by Rick Langenberg:
Cripple Creek’s several-month surge in gambling winnings has encountered another case of pre-winter blues with a hefty drop-off. However, the local gaming community is still holding its own compared to their rival communities up north, and is garnering a little more than 18 percent of the state’s limited stakes gambling market place. But overall, the state’s gambling industry is showing flat numbers.
These are some of the conclusions rendered from the latest revenue report released by the state Division of Gaming. For the month of October, Cripple Creek’s assortment of 15 casinos snagged $10.8 million in losing wagers from local gamblers. This winning pot represented a 11.9 percent decline from the previous month. Although this may sound alarming, these figures hovered at nearly 1 percent more than the same period 12 months ago.
The local industry’s coin in-numbers, which reflect overall betting activity, also dropped during the same month compared to September 2012. But October is traditionally a down month for the gaming town, with many properties taking steps to brace for the winter. Plus, September 2012, capped by stellar weather, was an extremely good month for Cripple Creek and the other gaming towns. In fact, as the town recently celebrated its 21st anniversary of gaming, Cripple Creek officials and business leaders expressed bullish optimism about the town’s surge in betting activity, with the town topping the 4.250 betting-device cap for the first time in several years. Many key leaders believe the town may have turned the corner from what had become a continual downward spiral in gaming activity.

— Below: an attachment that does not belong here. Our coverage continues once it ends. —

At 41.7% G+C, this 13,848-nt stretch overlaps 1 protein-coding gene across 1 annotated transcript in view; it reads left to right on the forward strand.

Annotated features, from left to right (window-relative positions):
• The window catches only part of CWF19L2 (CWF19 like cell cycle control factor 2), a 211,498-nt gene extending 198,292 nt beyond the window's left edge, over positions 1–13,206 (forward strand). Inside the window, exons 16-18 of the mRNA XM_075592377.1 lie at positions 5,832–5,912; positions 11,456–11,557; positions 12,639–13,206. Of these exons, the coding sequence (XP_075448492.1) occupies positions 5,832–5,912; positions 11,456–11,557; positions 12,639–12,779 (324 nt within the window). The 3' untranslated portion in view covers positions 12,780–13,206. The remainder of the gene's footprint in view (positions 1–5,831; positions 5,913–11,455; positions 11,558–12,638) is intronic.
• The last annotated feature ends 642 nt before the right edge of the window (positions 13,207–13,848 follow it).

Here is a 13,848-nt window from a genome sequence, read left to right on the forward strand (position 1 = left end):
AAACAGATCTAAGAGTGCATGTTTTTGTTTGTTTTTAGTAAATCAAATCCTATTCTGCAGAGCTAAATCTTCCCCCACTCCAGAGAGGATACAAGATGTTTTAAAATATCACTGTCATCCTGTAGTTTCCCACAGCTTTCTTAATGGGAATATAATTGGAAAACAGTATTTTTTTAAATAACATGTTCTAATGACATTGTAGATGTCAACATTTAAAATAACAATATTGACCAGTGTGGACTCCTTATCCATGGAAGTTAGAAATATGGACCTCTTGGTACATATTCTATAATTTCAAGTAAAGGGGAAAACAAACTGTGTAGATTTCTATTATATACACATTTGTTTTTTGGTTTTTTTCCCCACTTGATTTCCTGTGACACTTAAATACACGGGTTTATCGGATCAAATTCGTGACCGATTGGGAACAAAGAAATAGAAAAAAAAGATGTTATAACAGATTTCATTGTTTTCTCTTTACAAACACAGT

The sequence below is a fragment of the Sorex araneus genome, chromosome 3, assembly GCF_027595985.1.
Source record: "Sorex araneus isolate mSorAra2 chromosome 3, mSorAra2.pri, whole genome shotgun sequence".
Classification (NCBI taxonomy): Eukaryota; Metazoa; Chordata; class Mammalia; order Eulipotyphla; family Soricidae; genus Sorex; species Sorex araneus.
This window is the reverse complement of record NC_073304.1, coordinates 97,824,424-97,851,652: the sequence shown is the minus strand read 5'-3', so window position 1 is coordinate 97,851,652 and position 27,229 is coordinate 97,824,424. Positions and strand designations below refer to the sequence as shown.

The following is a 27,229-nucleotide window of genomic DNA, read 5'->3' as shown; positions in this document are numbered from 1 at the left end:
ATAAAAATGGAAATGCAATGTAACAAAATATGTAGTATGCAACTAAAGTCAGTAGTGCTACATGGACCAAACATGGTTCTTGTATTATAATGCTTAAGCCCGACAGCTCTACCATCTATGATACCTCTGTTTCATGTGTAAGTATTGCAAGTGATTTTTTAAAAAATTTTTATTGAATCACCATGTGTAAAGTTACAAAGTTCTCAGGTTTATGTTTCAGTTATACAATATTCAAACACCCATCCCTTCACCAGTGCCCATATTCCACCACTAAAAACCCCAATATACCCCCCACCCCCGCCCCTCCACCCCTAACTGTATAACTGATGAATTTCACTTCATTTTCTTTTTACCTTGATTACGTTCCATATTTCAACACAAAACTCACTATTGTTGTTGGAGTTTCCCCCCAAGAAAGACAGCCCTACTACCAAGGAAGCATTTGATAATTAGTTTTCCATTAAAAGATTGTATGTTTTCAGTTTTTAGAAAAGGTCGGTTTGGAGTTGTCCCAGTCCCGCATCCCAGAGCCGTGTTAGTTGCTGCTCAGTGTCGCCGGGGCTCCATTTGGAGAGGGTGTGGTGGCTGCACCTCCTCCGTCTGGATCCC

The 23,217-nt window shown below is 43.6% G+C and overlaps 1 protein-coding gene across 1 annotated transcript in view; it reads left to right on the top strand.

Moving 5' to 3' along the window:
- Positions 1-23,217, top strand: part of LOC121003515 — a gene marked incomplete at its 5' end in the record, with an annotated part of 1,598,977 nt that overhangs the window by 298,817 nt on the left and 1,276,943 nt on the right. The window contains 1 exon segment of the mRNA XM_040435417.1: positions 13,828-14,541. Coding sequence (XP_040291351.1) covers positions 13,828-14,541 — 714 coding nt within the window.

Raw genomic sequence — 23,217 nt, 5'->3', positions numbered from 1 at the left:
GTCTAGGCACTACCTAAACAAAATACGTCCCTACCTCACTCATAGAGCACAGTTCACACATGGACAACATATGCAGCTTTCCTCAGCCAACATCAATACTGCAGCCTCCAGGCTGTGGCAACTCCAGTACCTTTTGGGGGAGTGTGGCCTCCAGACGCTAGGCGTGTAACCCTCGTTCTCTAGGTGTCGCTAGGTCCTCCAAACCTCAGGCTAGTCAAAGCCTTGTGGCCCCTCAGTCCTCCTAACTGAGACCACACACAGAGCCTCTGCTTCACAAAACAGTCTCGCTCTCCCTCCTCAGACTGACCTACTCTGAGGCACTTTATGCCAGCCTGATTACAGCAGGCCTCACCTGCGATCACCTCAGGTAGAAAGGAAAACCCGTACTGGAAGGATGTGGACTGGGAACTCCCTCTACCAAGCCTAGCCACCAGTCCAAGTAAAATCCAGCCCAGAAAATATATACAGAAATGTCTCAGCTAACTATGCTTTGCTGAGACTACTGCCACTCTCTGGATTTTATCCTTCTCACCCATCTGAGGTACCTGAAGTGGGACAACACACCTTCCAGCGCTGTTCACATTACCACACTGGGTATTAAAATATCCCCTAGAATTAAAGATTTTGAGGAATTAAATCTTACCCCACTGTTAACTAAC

According to the most recent gaming figures, the town fared better than the overall state trend and actually was the only Colorado gaming town to post positive winning numbers compared to a year ago. Altogether, Colorado casinos generated $59.14 million in adjusted gross proceeds for the most recent recording month, which compares with $62.52 million from the period a year ago, representing a 5.2 percent decline. AGP is the amount of money wagered, minus the amount paid out in prizes or jackpots. It basically represents the casinos’ winning take. According to gaming officials, the state gambling industry, which has experienced a number of new casino openings and closings in the last year, has one additional casino that it did 12 months ago. By comparison, Cripple Creek features one new gaming establishment compared to 2011.
Black Hawk, which is still the dominant gaming town, got hit with a 11.7 percent decline in winnings from the previous month and a 7.3 percent decrease from a year ago. Central City, meanwhile generated $6 million in winnings and experienced a $6.32 percent decline from the same period in 2011 and retained its cellar spot.
Statewide, casino taxes in October 2012 totaled just over $7.8 million, a modest increase of about $40,000 (about 0.4 percent) from last month’s total of about $7.77 million. Statewide taxes this year showed a 1.4 percent decrease compared to October 2011, when statewide casino taxes totaled just over $7.91 million. Colorado’s limited gaming properties are taxed on a tiered computation schedule which begins new each July, so the tax rate can increase each month as proceeds for each casino aggregate over the year.